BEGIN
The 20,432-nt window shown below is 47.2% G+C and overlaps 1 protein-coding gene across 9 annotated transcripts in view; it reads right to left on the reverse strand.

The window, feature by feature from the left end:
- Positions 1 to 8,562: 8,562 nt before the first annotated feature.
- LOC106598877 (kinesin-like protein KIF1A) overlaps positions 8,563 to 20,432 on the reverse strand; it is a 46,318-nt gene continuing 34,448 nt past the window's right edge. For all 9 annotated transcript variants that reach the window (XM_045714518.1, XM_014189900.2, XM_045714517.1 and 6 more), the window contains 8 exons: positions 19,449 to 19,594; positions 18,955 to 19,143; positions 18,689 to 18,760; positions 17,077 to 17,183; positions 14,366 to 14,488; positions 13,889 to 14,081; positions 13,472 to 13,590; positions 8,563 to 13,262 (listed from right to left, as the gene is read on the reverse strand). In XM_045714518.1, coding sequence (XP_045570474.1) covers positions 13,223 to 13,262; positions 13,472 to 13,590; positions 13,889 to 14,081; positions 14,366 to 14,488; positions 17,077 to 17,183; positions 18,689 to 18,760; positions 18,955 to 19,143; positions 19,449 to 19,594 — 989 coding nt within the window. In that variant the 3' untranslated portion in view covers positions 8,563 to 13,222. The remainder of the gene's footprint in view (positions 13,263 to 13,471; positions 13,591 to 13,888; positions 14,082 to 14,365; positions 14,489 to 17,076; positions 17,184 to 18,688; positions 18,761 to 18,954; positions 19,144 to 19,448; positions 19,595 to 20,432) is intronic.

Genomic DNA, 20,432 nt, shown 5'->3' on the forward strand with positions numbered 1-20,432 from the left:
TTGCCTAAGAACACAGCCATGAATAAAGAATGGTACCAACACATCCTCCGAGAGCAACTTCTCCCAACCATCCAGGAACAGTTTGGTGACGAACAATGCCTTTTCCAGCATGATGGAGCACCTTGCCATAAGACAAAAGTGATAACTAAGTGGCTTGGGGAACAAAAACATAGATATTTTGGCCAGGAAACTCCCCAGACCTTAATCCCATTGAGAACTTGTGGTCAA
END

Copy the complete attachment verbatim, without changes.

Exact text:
The 20,432-nt window shown below is 47.2% G+C and overlaps 1 protein-coding gene across 9 annotated transcripts in view; it reads right to left on the reverse strand.

The window, feature by feature from the left end:
- Positions 1 to 8,562: 8,562 nt before the first annotated feature.
- LOC106598877 (kinesin-like protein KIF1A) overlaps positions 8,563 to 20,432 on the reverse strand; it is a 46,318-nt gene continuing 34,448 nt past the window's right edge. For all 9 annotated transcript variants that reach the window (XM_045714518.1, XM_014189900.2, XM_045714517.1 and 6 more), the window contains 8 exons: positions 19,449 to 19,594; positions 18,955 to 19,143; positions 18,689 to 18,760; positions 17,077 to 17,183; positions 14,366 to 14,488; positions 13,889 to 14,081; positions 13,472 to 13,590; positions 8,563 to 13,262 (listed from right to left, as the gene is read on the reverse strand). In XM_045714518.1, coding sequence (XP_045570474.1) covers positions 13,223 to 13,262; positions 13,472 to 13,590; positions 13,889 to 14,081; positions 14,366 to 14,488; positions 17,077 to 17,183; positions 18,689 to 18,760; positions 18,955 to 19,143; positions 19,449 to 19,594 — 989 coding nt within the window. In that variant the 3' untranslated portion in view covers positions 8,563 to 13,222. The remainder of the gene's footprint in view (positions 13,263 to 13,471; positions 13,591 to 13,888; positions 14,082 to 14,365; positions 14,489 to 17,076; positions 17,184 to 18,688; positions 18,761 to 18,954; positions 19,144 to 19,448; positions 19,595 to 20,432) is intronic.

Genomic DNA, 20,432 nt, shown 5'->3' on the forward strand with positions numbered 1-20,432 from the left:
TTGCCTAAGAACACAGCCATGAATAAAGAATGGTACCAACACATCCTCCGAGAGCAACTTCTCCCAACCATCCAGGAACAGTTTGGTGACGAACAATGCCTTTTCCAGCATGATGGAGCACCTTGCCATAAGACAAAAGTGATAACTAAGTGGCTTGGGGAACAAAAACATAGATATTTTGGCCAGGAAACTCCCCAGACCTTAATCCCATTGAGAACTTGTGGTCAA